ECE Seminar Lecture Series
https://rochester.zoom.us/s/92474082834 Passcode: 066310
Wednesday, February 24, 2021
We are immersed in sound, and much of how we experience and navigate our environment is closely tied to our perception of sounds in space. From where are the sounds coming? Are the sources of sound spatially concentrated or extended? How far away are they? And what is the size and geometry of the space in which one is immersed? Attempts to recreate spatial soundscapes date back at least 140 years, and today, multichannel audio is a highly developed field, from simple stereo reproduction a laptop computer, to sophisticated AR/VR headsets and 64 channel Dolby Atmos theaters. However, the development of spatial sound reproduction systems remains guided largely by subjective evaluation. “How did that sound to you?”
In our lab at Rochester we are attempting to make the evaluation and design of spatial sound reproduction systems a more quantitative science and a more deterministic engineering activity. We have developed an analysis framework to predict listener descriptions of artificially reproduced spatial auditory scenes (the locations, extents, and distances to the acoustic sources and the nature of the space). Central to our framework are quantitative models of human binaural processing. There is a huge body of work on human spatial sound perception extending back to the time of Lord Rayleigh, but even today there remain many unanswered questions in human binaural sound processing. While we do not attempt to settle these long-standing questions, our framework incorporates the main features, processes, and timescales of human auditory system response. The framework’s predictions of listener perception of artificially rendered spatial auditory scenes agrees with the results reported by human listeners in tests conducted in our lab.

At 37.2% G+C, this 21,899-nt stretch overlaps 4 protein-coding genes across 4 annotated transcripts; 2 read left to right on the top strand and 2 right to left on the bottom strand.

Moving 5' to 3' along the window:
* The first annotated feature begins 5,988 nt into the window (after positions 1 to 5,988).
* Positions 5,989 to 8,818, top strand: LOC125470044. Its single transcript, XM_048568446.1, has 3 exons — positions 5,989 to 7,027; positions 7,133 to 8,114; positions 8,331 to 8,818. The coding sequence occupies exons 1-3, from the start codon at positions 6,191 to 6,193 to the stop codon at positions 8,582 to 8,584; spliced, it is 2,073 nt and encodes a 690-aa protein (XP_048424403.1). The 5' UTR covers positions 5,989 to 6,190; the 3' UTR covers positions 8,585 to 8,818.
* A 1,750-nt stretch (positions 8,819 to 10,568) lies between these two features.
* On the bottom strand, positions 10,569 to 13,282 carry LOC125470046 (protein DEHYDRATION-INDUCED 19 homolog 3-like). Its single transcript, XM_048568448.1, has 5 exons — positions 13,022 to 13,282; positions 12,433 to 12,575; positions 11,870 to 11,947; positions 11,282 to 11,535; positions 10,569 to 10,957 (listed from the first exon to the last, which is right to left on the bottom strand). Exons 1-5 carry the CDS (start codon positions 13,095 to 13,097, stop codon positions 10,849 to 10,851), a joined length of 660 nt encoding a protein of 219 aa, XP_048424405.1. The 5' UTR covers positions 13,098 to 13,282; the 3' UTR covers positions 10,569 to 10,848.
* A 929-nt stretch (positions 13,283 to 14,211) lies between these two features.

In parallel research in our lab we have been developing flat panel loudspeakers that may be integrated seamlessly into the built environment and in personal computing devices. Attempts to build flat panel speakers go back nearly 100 years, and the results have been disappointing. In work in our lab over the last 8-9 years we have identified and solved the key problems and we have demonstrated prototypes that in blind listening tests have been rated comparable in performance to highly rated prosumer grade loudspeakers.
The overarching goal of these activities is to create the technologies that will enable the development of built environments that invisibly and convincingly can transport people to any auditory world, either real or imagined.
Mark F. Bocko joined the ECE Department in 1985. His research has been in multiple areas of basic and applied science including early work on the quantum limits of force detection for gravitational wave detectors, the development of high-speed superconducting digital electronic circuits, and superconducting quantum computers. He also has worked on low power CMOS integrated circuits for wireless vibration and acoustic sensors, high-dynamic-range, low-power CMOS image sensors, and non-contact ECG sensors. His current research focus is in the areas of electroacoustics and spatial sound. Bocko served as Chair of ECE from 2004-2010 and 2012-2020 and he founded the AME program in 2012. He has been the recipient of 5 University teaching awards and in 2008 he was named the Mercer Brugler Distinguished Teaching Professor.